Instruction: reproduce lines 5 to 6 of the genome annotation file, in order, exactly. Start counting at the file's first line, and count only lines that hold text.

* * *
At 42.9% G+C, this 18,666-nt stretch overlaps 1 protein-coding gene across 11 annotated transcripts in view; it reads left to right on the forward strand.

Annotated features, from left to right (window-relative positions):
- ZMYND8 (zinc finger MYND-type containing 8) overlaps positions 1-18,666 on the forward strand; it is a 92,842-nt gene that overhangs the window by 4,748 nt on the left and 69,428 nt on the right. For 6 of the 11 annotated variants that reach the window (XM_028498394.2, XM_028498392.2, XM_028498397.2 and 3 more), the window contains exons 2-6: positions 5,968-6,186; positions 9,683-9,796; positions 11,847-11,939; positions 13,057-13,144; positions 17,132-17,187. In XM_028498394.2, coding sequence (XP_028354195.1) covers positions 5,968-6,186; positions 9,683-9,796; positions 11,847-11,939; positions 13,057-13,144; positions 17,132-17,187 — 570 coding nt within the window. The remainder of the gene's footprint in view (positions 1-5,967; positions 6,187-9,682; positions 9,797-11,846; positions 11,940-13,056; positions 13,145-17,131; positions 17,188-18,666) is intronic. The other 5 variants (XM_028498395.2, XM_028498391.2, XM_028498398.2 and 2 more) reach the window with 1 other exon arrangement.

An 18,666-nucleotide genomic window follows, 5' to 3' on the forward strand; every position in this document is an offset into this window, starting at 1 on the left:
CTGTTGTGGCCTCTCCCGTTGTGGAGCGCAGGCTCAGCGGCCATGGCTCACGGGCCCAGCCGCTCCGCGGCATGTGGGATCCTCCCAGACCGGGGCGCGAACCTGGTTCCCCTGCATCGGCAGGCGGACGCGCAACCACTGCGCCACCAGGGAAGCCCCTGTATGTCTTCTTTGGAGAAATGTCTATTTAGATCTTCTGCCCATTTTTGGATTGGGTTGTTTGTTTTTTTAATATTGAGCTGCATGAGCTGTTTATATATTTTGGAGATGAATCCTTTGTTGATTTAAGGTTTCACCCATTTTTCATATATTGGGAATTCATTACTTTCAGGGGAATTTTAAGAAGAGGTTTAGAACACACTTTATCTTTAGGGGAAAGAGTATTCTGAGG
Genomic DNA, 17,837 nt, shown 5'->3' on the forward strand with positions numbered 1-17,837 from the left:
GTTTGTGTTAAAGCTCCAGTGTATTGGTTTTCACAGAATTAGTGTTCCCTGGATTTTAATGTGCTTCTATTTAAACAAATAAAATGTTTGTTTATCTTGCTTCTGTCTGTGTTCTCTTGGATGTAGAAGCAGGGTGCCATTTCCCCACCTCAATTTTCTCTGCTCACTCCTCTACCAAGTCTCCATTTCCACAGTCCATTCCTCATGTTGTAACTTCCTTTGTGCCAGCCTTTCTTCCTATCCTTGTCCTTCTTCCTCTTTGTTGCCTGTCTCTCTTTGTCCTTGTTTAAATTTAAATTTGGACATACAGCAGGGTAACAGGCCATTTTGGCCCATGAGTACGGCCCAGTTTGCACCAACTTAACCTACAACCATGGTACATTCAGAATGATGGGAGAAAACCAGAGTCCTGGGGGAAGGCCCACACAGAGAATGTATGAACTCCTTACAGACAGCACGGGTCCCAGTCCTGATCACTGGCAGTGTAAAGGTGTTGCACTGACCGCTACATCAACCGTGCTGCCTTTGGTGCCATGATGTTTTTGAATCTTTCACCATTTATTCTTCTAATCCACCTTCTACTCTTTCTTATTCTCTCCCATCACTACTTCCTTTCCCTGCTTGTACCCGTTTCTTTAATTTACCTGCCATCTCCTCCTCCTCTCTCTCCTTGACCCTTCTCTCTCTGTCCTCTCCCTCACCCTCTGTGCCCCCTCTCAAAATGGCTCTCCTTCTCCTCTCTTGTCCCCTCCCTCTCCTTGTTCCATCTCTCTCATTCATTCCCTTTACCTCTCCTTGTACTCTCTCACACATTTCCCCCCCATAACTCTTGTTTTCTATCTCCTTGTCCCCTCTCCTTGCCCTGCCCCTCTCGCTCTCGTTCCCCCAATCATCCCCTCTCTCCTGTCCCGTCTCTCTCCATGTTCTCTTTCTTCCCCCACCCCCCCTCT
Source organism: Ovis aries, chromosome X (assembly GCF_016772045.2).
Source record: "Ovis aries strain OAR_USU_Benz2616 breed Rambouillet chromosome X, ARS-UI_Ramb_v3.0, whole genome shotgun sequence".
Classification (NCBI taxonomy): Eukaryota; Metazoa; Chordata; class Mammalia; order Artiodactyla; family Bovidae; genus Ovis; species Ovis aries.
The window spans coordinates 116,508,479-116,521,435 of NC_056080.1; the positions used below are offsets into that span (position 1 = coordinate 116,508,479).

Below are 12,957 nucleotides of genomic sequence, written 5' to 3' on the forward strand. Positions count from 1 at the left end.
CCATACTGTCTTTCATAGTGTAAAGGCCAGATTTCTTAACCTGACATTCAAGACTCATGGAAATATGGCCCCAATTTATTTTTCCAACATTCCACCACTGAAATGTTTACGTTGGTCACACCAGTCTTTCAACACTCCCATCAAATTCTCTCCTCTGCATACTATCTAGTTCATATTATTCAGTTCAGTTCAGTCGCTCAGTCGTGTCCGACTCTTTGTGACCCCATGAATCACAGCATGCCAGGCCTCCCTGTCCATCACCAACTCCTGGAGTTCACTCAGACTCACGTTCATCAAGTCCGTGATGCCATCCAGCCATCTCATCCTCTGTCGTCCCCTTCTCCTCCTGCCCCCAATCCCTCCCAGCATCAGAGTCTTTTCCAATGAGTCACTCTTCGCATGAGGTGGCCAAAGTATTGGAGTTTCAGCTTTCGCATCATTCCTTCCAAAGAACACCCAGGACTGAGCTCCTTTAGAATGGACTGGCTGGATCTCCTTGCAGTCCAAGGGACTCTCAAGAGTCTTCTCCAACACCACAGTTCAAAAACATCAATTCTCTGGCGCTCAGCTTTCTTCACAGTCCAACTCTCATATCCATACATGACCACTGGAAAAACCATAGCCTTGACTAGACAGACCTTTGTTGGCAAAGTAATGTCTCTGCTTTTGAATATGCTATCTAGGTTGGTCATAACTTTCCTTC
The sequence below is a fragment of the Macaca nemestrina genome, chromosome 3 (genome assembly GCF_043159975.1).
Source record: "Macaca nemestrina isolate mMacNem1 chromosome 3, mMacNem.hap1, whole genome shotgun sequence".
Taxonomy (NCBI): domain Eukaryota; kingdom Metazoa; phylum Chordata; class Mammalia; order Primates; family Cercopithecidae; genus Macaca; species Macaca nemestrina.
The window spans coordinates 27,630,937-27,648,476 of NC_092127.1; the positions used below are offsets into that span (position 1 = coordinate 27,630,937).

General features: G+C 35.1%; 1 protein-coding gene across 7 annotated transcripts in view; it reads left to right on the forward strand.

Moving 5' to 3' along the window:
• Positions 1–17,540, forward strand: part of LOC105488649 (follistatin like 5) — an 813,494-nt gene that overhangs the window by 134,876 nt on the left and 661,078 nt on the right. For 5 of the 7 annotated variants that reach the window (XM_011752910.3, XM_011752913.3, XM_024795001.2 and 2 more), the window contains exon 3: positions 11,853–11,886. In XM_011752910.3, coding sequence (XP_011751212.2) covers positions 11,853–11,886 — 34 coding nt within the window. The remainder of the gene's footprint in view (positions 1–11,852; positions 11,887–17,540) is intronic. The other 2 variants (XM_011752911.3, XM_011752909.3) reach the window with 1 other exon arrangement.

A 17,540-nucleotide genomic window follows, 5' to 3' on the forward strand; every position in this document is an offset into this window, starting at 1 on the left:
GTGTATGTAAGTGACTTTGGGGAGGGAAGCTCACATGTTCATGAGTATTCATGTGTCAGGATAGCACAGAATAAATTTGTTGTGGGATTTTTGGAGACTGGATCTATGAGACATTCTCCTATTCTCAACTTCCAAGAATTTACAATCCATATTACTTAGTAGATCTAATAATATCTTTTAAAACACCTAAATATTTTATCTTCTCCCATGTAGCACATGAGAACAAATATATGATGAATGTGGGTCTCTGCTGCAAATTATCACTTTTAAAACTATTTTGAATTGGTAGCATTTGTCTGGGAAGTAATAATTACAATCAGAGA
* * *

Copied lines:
CTGTTGTGGCCTCTCCCGTTGTGGAGCGCAGGCTCAGCGGCCATGGCTCACGGGCCCAGCCGCTCCGCGGCATGTGGGATCCTCCCAGACCGGGGCGCGAACCTGGTTCCCCTGCATCGGCAGGCGGACGCGCAACCACTGCGCCACCAGGGAAGCCCCTGTATGTCTTCTTTGGAGAAATGTCTATTTAGATCTTCTGCCCATTTTTGGATTGGGTTGTTTGTTTTTTTAATATTGAGCTGCATGAGCTGTTTATATATTTTGGAGATGAATCCTTTGTTGATTTAAGGTTTCACCCATTTTTCATATATTGGGAATTCATTACTTTCAGGGGAATTTTAAGAAGAGGTTTAGAACACACTTTATCTTTAGGGGAAAGAGTATTCTGAGG
Genomic DNA, 17,837 nt, shown 5'->3' on the forward strand with positions numbered 1-17,837 from the left: